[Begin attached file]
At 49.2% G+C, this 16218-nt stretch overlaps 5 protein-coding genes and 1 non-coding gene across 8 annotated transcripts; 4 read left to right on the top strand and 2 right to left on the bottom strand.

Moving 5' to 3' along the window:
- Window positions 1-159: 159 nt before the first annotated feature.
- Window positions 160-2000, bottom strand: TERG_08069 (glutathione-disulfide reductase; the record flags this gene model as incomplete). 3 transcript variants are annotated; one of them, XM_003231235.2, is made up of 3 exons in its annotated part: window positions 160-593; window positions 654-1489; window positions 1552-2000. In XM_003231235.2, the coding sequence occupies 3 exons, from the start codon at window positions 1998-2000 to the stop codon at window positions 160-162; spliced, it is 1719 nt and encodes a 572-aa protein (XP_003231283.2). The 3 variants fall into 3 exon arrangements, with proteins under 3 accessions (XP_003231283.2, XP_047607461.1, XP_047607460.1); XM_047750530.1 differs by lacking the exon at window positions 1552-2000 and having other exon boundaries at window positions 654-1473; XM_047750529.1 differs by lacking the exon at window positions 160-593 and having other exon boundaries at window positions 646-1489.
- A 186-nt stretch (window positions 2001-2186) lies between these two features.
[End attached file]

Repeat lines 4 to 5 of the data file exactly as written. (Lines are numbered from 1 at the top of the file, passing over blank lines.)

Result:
- Window positions 160-2000, bottom strand: TERG_08069 (glutathione-disulfide reductase; the record flags this gene model as incomplete). 3 transcript variants are annotated; one of them, XM_003231235.2, is made up of 3 exons in its annotated part: window positions 160-593; window positions 654-1489; window positions 1552-2000. In XM_003231235.2, the coding sequence occupies 3 exons, from the start codon at window positions 1998-2000 to the stop codon at window positions 160-162; spliced, it is 1719 nt and encodes a 572-aa protein (XP_003231283.2). The 3 variants fall into 3 exon arrangements, with proteins under 3 accessions (XP_003231283.2, XP_047607461.1, XP_047607460.1); XM_047750530.1 differs by lacking the exon at window positions 1552-2000 and having other exon boundaries at window positions 654-1473; XM_047750529.1 differs by lacking the exon at window positions 160-593 and having other exon boundaries at window positions 646-1489.
- A 186-nt stretch (window positions 2001-2186) lies between these two features.